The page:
Pakistan to launch global campaign against blasphemy

Premier Imran Khan seeks Muslim countries to join campaign against Islamophobia.

Pakistan to launch global campaign against blasphemy

Pakistan's Prime Minister Imran Khan on Monday said he is going to launch a campaign, seeking Muslim countries’ support to raise the simmering issues of blasphemy and Islamophobia at international forums, including the UN and the EU.

"When we begin a campaign by bringing together all Muslim countries [against Islamophobia and blasphemy], it will make a difference and change will come in the West," Khan said at a televised ceremony in the capital Islamabad.

The campaign, he said, will help find a "permanent" solution to these issues.

Otherwise, he added, protests and violence will make no difference to the Western world.

He was referring to the ongoing protests across the country by a far-right religious group –Tehreek-e-Labbaik Pakistan (TLP) – demanding expulsion of the French ambassador over republication of blasphemous caricatures in France last year.

"There will come a time when people in the Western countries will think twice before disrespecting the Holy Prophet (PBUH)," Khan went on to say.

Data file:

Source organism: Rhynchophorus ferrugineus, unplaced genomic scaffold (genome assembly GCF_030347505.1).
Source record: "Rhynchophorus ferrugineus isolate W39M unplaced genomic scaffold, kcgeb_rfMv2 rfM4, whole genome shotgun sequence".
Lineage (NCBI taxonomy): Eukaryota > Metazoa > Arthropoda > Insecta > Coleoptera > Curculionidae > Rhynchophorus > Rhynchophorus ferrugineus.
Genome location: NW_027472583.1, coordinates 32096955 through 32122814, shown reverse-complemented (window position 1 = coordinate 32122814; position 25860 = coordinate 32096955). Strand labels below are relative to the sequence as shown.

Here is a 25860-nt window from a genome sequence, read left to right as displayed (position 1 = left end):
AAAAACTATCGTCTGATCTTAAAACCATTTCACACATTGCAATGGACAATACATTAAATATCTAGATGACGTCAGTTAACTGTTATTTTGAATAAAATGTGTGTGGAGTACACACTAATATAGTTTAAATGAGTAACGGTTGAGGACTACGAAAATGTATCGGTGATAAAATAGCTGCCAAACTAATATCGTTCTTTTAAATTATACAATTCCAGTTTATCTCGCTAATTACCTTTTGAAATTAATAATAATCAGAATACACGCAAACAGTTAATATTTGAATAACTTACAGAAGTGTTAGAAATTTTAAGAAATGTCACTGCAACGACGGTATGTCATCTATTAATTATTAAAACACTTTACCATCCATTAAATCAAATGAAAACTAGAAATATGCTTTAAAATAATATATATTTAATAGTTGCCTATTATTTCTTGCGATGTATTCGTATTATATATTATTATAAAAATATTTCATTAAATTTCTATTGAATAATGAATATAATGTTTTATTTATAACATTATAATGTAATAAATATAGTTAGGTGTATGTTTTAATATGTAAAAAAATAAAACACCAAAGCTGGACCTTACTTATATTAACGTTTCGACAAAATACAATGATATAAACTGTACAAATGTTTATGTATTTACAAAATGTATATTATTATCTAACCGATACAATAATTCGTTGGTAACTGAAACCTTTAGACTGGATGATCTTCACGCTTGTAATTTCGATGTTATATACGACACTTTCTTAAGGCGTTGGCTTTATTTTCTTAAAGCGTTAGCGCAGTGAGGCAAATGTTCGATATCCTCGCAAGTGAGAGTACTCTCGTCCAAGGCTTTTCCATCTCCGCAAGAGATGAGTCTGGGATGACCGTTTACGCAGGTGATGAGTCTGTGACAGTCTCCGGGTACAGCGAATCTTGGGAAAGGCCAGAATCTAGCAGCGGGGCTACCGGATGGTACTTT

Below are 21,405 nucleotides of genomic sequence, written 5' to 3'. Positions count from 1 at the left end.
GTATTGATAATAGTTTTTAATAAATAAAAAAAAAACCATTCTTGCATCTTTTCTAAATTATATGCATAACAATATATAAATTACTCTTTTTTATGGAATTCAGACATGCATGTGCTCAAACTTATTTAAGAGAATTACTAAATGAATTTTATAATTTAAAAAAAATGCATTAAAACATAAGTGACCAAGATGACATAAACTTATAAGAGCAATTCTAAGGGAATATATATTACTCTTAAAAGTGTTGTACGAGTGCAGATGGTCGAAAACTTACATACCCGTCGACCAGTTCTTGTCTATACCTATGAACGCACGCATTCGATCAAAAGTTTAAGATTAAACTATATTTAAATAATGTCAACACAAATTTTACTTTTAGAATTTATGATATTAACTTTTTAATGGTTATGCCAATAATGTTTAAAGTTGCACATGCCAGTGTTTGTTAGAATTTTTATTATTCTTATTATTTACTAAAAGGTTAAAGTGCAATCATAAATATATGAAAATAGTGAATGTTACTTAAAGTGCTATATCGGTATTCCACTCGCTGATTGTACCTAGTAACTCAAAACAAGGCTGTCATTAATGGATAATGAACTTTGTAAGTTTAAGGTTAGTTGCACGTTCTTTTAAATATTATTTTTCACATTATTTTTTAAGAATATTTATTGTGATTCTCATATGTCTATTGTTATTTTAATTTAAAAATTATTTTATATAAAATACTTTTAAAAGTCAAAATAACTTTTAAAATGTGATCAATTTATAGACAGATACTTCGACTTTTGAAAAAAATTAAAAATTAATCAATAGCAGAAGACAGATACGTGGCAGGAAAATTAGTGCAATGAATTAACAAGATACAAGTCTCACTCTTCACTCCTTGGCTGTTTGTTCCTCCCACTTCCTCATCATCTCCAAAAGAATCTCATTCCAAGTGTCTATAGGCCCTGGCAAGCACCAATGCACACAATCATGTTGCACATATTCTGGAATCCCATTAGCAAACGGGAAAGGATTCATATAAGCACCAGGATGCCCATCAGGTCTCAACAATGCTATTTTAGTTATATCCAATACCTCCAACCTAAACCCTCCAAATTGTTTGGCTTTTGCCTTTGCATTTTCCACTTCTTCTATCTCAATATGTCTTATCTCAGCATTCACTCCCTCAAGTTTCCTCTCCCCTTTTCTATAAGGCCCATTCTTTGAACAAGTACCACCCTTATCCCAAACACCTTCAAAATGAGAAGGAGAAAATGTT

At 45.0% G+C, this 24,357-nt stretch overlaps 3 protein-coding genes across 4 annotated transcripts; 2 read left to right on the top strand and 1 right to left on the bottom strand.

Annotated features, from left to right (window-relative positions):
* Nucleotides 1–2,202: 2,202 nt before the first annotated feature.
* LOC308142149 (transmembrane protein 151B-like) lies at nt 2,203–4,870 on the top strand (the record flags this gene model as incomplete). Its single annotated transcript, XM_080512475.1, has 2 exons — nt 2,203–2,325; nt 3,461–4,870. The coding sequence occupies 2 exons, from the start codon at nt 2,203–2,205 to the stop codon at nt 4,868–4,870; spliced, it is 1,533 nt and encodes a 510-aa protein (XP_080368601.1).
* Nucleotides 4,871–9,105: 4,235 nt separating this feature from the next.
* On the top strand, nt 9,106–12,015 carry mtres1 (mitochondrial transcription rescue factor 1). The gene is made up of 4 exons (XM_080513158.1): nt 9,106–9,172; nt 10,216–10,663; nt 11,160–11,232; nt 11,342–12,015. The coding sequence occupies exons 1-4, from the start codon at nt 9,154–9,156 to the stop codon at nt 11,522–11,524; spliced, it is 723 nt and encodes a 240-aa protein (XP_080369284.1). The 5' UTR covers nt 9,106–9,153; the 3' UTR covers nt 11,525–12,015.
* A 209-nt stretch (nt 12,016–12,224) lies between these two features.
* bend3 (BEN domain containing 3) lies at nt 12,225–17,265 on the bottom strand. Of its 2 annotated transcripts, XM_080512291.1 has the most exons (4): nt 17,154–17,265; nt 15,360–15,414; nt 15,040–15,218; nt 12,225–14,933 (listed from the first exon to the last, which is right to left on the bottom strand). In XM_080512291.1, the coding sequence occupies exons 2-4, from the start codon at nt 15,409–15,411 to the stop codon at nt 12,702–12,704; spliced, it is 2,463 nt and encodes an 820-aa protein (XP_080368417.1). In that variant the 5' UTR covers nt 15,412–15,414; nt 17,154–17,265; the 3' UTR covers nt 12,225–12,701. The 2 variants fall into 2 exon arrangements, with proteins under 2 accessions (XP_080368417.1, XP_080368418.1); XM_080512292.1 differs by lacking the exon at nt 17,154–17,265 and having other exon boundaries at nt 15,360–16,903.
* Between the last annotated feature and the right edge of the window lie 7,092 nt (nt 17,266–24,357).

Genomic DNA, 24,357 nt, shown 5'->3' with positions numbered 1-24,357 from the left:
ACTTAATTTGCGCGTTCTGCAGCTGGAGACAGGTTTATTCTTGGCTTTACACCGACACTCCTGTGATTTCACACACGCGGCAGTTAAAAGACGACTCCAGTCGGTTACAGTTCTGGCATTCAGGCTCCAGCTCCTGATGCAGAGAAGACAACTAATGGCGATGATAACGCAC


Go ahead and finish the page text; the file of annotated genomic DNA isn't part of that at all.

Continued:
Last week, Khan urged the Western countries to outlaw blasphemy of Prophet Muhammad on the lines of the Holocaust.

Expressing concern over a rising wave of Islamophobia, particularly in the West, Khan, in a series of tweets, had said: “I call on Western governments who have outlawed any negative comment on the holocaust to use the same standards to penalize those deliberately spreading their message of hate against Muslims by abusing our Prophet (PBUH).”

Pakistan, last week, banned the TLP, however, the group is continuing the protests, mainly in northeastern Lahore city.

According to local media, at least seven people, including policemen, were killed and hundreds others injured in pitched battles between the security forces and the TLP supporters across Pakistan in recent days, according to local media.

Protests had broken out in several Muslim countries over France’s response to the murder in October last year of a teacher who showed cartoons of Prophet Muhammad in class.

French President Emmanuel Macron said at the time that France would “not give up our cartoons” while accusing French Muslims of “separatism” and describing Islam as “a religion in crisis.